Now that we’ve covered the individual components, it’s time to discuss this slipper’s overall fit. The Ember Moc is only available in full sizes at the time of this review, so you’re going to have to size up or down if you’re usually in-between, depending on what’s usually most comfortable for you. For reference, some of our team members usually wear a 9.5, but found a size 9 in this slipper to be a bit too small—because of this, we opted for size 10 for testing. Since it is, in fact, a slipper (or a moccasin, hence the “Moc” in its name), we felt a little looser was better than a little too tight.
Altogether, we’ve had a great experience testing these slippers both around the house and between our outdoor activities. If you’re looking to take these along with you in your travel pack to use when you reach your destination, they’re not entirely collapsable. So, they may take up more room than you’d like, but you may find that their comfort and overall durability are worth the extra space and weight—your mileage may vary.
- Soft inside is very comfortable and the outside is durable and water-resistant
- Heels fold down to convert them into slip-on slippers
- Slippers are very warm, looking forward to using them in the winter
These have become our go-to work from home shoes, they are comfortable and cozy to wear around the house and the thick sole makes them great for quick trips to the mailbox, garbage, or even the grocery store if you’re feeling bold. The thing that really separates these from other slippers is the waterproof and durable exterior. We’ve worn these in the rain, gardening, and even while doing some light woodworking—water and dirt run right off making them easy to clean. We will definitely be bringing these with us on our next camping trip.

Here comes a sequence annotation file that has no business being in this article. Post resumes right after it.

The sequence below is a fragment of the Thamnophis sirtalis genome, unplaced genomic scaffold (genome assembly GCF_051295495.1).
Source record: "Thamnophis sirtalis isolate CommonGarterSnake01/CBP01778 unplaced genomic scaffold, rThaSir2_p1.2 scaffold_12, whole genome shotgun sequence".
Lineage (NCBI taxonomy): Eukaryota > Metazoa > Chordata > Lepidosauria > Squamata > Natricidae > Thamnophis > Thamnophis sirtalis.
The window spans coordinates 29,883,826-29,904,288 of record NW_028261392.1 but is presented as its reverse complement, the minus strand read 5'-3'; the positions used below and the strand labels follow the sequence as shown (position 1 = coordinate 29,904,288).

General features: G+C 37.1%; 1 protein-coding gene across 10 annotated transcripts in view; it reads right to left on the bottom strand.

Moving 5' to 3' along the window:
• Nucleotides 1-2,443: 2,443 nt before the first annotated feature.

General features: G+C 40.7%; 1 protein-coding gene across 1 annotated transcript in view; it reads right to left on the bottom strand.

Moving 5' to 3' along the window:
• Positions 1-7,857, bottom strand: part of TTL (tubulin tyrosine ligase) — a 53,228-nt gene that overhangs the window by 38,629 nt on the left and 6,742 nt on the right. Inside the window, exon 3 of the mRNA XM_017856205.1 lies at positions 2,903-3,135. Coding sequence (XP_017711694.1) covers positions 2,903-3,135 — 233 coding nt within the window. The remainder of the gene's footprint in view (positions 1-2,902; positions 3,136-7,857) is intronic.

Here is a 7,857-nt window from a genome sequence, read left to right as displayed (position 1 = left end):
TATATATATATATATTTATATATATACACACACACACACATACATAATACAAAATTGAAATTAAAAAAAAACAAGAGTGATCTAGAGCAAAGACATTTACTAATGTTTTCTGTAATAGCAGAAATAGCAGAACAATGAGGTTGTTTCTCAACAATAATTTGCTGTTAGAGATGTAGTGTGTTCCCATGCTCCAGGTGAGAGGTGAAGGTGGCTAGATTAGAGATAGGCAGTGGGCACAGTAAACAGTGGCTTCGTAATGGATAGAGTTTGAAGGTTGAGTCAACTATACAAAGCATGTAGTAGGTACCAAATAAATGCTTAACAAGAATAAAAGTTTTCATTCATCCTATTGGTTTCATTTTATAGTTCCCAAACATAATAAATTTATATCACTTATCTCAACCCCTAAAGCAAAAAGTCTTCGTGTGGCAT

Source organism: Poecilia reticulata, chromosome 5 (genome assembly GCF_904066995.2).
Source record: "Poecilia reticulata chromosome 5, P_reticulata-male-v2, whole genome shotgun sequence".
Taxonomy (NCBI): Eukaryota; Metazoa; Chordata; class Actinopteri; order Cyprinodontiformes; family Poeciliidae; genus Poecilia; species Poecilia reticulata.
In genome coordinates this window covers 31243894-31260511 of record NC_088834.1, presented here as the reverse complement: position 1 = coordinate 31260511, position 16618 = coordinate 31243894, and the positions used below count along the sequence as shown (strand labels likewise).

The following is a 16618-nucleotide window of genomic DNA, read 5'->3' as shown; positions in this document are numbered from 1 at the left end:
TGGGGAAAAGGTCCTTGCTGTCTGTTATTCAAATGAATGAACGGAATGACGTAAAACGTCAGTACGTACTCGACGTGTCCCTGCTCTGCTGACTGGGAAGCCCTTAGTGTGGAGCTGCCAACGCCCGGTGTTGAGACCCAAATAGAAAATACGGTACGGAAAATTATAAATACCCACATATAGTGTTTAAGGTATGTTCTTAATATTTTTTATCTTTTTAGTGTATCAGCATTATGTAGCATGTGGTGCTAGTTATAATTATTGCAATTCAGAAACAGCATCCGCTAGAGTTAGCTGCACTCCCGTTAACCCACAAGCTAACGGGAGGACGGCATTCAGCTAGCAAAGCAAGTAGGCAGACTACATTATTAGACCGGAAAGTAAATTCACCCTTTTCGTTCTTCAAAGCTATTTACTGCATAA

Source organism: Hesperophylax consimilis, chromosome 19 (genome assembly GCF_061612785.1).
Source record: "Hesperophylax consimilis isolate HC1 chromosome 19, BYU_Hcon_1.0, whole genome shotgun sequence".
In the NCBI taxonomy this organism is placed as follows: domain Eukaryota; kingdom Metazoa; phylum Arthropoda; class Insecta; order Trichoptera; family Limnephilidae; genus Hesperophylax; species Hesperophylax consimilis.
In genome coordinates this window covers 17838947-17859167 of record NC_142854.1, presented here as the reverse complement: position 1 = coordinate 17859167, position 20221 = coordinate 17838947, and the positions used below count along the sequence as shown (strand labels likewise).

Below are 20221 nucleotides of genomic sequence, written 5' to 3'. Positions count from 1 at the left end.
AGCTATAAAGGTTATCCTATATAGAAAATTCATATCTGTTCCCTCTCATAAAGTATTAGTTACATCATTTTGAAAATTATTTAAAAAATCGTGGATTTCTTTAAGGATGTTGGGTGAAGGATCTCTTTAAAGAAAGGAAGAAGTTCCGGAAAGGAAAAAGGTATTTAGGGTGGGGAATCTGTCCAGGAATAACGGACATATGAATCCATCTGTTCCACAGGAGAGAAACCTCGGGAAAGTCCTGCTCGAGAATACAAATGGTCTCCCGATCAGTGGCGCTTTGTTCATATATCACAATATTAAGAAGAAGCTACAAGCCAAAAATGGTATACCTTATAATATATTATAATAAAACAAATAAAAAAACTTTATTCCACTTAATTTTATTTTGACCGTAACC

We have put these through the wringer. We brought them on a rock climbing trip to the New River Gorge in West Virginia to wear while we weren’t climbing. This involved hiking, climbing over boulders, and even some small repelling. They were comfortable to wear and kept our feet dry, but there were a few muddy spots on the trail where they got a little stuck and our heels slipped out. For the next time out we would bring some boots to do the muddy hikes but absolutely still bring these out for hanging out at the wall and belaying. There was a small tear in the fabric after all this adventuring but it’s mostly surface damage. It would take a lot to completely put these out of commission.
These have been keeping our feet warm as we’ve been wearing these around the house and we’ve worn them out while running errands because we completely forgot we weren’t wearing “real” shoes. No new damage or anything to report.